World’s most toxic “news”?

March 7, 2017 - Campbell River, B.C.

By Ian Roberts, Salmon Farmer, 25 years

My last blog post discussed fake seafood news. That blog post was timely, given an old online article has found new life on the internet titled “Farmed Salmon – One of the Most Toxic Foods in the World.”

To be blunt, this is a poorly crafted piece of nonsense, and so far removed from fact that even correcting it seems to provide unworthy credibility. However, I feel we owe a response to the people who aren’t salmon farmers, who may not know our business intimately enough to respond themselves, and simply love our product but are understandably enraged when they read articles like this.

Let’s start here: the article doesn’t just attack farm-raised salmon. It actually states that “farm raised fish of ALL species can spell disaster for your health.” Of course, the article provides zero evidence to back up this statement. That’s because it isn’t true. Not even remotely true.

Now, before I succinctly correct the seven “Did you knows” listed in this article, let me explain how these type of articles are typically born. It is no coincidence that the article includes a paid sponsorship hyperlink to a company called Vital Choice “Wild” Alaskan Seafood. For decades, Vital Choice owner Randy Hartnell has largely promoted his fish and supplement products by attacking what he feels is competition – farm-raised salmon. He isn’t shy about it, and he financially supports people who also attack farm-raised salmon for him: including activist Alexandra Morton. Alexandra Morton is listed as one of only two sources used for this article. You’ll see Randy’s name come up again in our response below.

So, let’s cut to the chase. Here’s our response to the seven claims made in the article:

  1. Fed toxins? Not even close. Farm-raised salmon are fed a healthy diet that provides the nutritional needs of the fish. We’ve listed the ingredients for years – this ain’t no secret recipe guarded by a guy named Colonel Sanders. Our latest diet composition can be found on page 6 in our Reference Document posted here.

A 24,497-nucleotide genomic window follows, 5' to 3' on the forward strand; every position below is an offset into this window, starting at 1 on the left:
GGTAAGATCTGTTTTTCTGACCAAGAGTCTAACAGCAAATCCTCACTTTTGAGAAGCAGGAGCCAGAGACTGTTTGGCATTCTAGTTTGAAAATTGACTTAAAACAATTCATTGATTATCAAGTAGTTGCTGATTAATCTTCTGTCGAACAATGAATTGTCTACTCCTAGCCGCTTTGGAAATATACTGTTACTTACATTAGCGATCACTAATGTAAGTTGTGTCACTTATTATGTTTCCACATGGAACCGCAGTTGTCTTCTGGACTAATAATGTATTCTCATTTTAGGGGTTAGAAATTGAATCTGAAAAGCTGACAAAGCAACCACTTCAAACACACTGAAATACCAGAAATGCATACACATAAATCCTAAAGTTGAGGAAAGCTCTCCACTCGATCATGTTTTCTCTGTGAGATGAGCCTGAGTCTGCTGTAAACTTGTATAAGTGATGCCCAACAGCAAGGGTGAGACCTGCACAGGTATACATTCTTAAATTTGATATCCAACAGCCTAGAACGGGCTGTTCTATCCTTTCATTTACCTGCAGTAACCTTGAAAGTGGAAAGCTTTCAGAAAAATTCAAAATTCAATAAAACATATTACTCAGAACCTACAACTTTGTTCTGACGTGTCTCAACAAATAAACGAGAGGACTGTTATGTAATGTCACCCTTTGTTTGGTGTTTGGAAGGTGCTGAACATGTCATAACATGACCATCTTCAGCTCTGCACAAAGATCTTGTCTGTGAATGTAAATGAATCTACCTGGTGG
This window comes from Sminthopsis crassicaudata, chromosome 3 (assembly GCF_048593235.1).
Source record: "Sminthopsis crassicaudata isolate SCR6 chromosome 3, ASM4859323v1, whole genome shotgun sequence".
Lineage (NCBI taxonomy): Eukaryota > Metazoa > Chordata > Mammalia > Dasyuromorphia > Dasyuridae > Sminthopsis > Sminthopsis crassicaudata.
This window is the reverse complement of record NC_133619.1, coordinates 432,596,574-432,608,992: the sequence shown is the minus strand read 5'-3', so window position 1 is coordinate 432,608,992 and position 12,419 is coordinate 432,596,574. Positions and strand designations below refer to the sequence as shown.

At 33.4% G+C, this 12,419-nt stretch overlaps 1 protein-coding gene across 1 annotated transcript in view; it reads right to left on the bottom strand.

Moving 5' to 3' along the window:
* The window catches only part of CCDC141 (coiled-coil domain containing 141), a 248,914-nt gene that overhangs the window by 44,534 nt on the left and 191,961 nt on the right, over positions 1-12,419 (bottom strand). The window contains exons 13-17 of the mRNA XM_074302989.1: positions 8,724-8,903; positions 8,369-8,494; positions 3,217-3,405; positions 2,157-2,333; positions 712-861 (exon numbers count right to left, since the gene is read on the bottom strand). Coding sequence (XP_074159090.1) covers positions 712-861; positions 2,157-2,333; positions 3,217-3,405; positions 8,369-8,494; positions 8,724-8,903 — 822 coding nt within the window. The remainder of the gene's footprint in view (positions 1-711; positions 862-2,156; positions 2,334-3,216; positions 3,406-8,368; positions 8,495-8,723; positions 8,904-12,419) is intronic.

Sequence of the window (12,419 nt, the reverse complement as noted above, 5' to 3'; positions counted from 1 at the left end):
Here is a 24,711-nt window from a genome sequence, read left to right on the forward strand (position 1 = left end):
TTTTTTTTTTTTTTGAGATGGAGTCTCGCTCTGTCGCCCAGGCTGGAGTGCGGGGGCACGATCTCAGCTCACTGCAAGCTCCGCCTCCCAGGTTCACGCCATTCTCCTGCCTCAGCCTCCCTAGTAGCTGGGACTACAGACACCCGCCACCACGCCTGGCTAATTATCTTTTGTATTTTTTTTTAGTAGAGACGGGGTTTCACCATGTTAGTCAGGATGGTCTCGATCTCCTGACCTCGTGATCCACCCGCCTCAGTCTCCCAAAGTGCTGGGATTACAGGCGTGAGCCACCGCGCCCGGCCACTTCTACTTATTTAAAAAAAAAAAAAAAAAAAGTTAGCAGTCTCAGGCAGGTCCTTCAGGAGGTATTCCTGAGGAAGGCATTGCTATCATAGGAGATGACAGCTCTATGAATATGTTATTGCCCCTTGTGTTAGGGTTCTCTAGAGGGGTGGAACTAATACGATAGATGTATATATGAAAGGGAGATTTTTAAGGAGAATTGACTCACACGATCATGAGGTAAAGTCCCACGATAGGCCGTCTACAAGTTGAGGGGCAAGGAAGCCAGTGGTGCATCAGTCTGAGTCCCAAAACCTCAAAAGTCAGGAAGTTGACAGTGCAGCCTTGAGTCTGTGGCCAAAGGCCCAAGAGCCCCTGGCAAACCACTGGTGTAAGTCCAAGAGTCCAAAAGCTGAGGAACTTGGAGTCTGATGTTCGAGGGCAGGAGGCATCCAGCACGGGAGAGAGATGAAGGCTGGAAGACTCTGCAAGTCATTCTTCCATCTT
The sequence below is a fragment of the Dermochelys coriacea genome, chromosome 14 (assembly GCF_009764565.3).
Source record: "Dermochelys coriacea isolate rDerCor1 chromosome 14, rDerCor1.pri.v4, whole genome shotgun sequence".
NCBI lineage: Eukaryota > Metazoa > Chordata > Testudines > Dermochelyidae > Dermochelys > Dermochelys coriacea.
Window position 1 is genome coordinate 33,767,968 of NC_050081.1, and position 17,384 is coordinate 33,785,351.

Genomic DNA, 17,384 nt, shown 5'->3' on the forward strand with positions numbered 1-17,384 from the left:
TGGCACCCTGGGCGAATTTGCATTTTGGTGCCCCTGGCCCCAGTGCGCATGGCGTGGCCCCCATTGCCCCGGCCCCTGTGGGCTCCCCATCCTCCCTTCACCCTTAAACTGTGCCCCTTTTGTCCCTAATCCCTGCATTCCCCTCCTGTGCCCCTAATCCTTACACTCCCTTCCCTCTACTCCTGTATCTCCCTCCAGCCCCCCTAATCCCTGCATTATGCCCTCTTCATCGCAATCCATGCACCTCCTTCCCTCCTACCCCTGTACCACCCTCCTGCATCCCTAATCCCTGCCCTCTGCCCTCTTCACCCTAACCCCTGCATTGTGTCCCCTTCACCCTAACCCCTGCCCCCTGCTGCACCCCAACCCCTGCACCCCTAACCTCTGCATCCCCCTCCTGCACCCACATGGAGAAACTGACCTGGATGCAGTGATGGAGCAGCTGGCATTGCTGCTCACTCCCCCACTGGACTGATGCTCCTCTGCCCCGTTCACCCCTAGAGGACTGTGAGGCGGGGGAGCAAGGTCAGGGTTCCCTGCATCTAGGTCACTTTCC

2. Seven times the levels of PCB’s as wild salmon? Nope. While this may have been the case 20 years ago, when farm-salmon diets were higher in fish meal and oil, this is not the case today. But regardless, all species of salmon – farmed and wild – have only ever contained trace levels of PCBs.  In fact, all foods contain trace levels, including vegetables. The latest data consistently shows PCBs levels in farm-raised Atlantic salmon is less than 1% of the maximum limit set by North American food safety regulators, virtually identical to wild Atlantic salmon, and similar to species of Pacific salmon such as Chinook and Sockeye.
  3. 30 times the level of sea lice (compared to wild salmon)? This is not accurate, but this little sea crustacean is no concern to human health anyways. Many species of wild fish naturally host sea lice – one study (Beamish et al, 2009) confirmed that several species of wild adult salmon naturally host over 40 sea lice. Despite this natural occurrence, salmon farms in British Columbia are highly regulated to ensure farmed fish host no more than 3 sea lice at specific times in the year.
  4. Fed toxic chemicals to give them color? No way. To best explain the process by which a farm-raised salmon gets its pink colour, let’s quote a recent statement by Cook’s Illustrated, “The pinkish color of the flesh is created by compounds in the feed. A similar process occurs in wild salmon, which get their pink color from eating shrimp and other sea creatures rich in carotenoids.” The carotenoid that is included in a salmon diet is approved for use, may be natural or synthetic, and quite ironically is proudly sold on Randy Hartnell’s Vital Choice Seafood website.
  5. Are given antibiotics at higher levels than any other livestock? No way. While most other livestock producers do not publicly disclose antibiotic usage, salmon farmers do. It’s minimal, and sometimes nil. Here’s a link to the Global Salmon Initiative website that provides lots of data from the major salmon farming companies around the world, including antibiotic use.
  6. Have less Omega 3? Absolutely untrue. When comparing all salmon, Atlantic salmon (wild and farmed) are the richest source of Omega 3. Heck, even Randy Hartnell has to admit on his company’s website that “In fact, farmed salmon may contain somewhat higher levels of omega-3s.”
  7. Are susceptible to more disease? Like other animals raised in captivity, farm-raised salmon are provided an effective vaccine to protect them from naturally occurring diseases. They are also cared for under the supervision of a veterinarian. After two years in the ocean BC farm-raised salmon typically see better than 90% survival, which clearly indicates they are healthy.

When speaking about fake seafood news, this one was a real doozy. And while we don’t expect the facts will catch up to the original lie, we do hope that the people that matter – the millions who want to eat more healthy and safe seafoods – will be given access to the facts.

You can help by sharing this response.